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S.C. governor's post-breach data encryption claims are off-base, analysts say

October 30, 2012 03:47 PM ET

"The governor's comments reflect unawareness of data security practices and are not at all reassuring," Litan added.

Pointing to weak data security practices at banks as a defense for the state's ineptness isn't a good strategy, said Richard Stiennon, a principal at IT-Harvest.

"Critical data, especially personally identifiable information, must be protected and Social Security numbers linked to names, ranks at the top" of the list of items that need to be protected, he said. "Encryption technology is readily available for data stores. It is not cumbersome to encrypt data. To the contrary, it is easy to do and most retailers and payment processors do it regularly."

Some security vendors also took the governor to task for her claims about encryption technology being cumbersome to implement. "Anyone remotely familiar with security best practices knows that all sensitive data should be encrypted," said Torsten George, vice president of worldwide marketing and products for risk management vendor Agiliance.

Typically, the decision not to encrypt sensitive information is driven by budget limitations rather than by industry standards or best practices, George said.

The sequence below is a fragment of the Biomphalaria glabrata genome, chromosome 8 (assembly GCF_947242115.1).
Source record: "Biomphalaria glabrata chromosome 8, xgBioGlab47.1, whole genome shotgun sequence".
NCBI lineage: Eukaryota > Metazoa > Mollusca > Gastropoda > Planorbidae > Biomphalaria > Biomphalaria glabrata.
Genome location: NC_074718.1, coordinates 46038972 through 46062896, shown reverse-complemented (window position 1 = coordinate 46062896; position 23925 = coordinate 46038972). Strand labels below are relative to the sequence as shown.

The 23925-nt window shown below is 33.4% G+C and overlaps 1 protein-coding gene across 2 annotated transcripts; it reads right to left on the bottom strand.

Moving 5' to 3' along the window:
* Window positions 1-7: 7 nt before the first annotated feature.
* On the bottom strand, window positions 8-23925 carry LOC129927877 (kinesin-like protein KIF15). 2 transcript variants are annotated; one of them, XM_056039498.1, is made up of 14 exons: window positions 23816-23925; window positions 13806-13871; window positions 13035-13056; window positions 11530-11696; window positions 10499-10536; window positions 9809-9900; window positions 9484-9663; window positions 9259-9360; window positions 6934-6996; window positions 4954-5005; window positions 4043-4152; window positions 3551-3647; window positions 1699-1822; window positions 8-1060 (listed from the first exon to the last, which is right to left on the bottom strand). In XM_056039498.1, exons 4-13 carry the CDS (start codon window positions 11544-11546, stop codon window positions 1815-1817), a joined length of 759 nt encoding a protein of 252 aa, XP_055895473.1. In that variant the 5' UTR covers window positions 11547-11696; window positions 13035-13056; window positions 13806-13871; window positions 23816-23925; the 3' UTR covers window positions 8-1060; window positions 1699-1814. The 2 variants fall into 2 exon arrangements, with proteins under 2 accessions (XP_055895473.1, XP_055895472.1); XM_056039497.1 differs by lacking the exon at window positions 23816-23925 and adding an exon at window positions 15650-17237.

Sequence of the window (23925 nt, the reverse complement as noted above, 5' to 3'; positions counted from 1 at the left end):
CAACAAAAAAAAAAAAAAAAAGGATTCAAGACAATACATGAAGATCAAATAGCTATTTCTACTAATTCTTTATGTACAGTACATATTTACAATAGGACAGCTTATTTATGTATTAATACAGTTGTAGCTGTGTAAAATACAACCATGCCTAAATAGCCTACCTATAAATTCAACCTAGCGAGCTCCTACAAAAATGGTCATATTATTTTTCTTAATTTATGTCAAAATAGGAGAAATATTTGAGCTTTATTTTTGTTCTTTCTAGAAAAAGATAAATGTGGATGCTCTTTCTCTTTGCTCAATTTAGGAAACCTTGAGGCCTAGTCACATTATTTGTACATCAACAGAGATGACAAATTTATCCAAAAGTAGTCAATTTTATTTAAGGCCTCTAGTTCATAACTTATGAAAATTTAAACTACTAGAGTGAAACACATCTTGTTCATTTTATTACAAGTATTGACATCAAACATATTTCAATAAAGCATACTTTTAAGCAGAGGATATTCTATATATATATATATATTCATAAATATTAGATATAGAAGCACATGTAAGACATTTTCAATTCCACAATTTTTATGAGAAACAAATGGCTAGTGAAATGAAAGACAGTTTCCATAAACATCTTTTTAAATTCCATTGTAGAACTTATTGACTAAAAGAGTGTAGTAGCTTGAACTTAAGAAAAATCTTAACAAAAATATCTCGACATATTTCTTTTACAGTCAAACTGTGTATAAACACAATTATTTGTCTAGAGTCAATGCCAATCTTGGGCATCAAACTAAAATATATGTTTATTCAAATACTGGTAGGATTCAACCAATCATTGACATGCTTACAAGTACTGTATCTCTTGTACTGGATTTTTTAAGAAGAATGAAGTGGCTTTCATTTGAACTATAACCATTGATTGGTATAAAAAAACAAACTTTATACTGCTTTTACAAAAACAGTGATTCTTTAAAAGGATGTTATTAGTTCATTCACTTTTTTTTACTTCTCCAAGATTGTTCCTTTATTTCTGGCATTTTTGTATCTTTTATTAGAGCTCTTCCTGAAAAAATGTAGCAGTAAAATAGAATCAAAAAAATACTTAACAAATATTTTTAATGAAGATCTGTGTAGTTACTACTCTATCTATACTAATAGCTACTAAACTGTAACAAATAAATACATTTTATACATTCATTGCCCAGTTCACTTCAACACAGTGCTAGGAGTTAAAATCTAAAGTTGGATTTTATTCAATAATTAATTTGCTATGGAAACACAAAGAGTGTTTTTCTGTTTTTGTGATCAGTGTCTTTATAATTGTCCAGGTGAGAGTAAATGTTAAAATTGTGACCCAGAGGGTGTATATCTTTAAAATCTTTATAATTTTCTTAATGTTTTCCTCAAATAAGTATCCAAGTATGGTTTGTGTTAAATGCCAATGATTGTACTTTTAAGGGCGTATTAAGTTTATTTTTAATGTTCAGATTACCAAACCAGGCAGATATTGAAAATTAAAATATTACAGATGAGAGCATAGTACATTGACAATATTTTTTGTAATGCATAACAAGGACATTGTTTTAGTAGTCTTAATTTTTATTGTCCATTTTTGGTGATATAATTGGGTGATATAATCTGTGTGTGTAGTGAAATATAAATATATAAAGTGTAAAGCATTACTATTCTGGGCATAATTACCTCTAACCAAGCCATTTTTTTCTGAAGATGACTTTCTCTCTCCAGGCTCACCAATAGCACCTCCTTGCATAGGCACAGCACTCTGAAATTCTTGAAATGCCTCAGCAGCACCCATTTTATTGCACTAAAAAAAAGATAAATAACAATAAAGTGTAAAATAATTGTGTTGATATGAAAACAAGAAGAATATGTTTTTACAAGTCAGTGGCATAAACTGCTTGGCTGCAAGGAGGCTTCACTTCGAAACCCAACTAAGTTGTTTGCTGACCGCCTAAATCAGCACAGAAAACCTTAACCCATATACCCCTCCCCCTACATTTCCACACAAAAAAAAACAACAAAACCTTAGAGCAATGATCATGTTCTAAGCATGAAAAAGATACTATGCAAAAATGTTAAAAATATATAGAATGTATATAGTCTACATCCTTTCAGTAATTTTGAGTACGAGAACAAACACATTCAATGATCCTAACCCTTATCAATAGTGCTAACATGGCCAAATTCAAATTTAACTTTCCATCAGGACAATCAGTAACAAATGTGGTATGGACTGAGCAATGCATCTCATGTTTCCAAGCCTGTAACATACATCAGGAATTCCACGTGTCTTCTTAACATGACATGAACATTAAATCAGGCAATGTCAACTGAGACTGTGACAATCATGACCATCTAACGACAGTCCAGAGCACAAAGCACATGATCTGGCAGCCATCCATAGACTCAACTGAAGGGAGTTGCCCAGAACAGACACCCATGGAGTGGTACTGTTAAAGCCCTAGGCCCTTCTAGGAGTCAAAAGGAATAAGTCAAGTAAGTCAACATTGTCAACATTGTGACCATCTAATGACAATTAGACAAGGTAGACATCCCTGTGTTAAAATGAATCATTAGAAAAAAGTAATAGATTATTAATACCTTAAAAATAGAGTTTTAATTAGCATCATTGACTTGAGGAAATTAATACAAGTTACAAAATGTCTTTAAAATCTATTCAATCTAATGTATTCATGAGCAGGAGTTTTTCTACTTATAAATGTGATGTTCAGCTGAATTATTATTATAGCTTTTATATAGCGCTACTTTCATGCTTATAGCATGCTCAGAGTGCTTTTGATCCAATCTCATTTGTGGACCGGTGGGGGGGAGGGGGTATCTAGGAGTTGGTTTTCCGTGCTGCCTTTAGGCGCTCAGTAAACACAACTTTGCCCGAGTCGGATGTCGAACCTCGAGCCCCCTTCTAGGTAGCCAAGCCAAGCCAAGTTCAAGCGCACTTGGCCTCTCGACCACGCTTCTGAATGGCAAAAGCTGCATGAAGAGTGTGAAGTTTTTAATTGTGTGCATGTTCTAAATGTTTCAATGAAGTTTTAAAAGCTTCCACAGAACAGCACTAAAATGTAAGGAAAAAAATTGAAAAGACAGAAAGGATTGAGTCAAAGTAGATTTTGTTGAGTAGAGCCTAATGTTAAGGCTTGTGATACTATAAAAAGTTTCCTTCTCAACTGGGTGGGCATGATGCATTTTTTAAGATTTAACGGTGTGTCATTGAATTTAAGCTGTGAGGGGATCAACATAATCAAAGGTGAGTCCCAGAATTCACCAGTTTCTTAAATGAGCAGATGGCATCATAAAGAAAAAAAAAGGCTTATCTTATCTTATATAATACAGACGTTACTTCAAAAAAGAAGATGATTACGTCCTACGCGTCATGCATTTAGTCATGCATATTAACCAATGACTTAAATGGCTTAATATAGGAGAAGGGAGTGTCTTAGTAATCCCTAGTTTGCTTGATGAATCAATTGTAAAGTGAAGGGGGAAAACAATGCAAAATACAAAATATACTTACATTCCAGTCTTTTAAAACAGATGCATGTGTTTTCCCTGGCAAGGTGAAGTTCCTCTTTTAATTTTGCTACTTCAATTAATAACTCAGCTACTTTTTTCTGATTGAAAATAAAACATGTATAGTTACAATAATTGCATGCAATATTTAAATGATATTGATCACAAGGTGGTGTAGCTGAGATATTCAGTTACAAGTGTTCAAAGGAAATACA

Haley's comments are based on outdated assumptions, said Todd Thiemann, senior director of product marketing at data encryption vendor Vormetric. While encryption technologies used to be somewhat difficult to deploy, these days the technology is not all that complicated, he said.

"Most state data breach laws, including California, Massachusetts and Nevada, call out Social Security numbers as a category of information requiring protection," Thiemann said.

Under most state data breach laws -- including South Carolina's -- encryption provides businesses with safe harbor from notification in the event of a data breach, he noted.

covers data security and privacy issues, financial services security and e-voting for Computerworld. Follow Jaikumar on Twitter at Twitter @jaivijayan or subscribe to Jaikumar's RSS feed Vijayan RSS. His e-mail address is jvijayan@computerworld.com.

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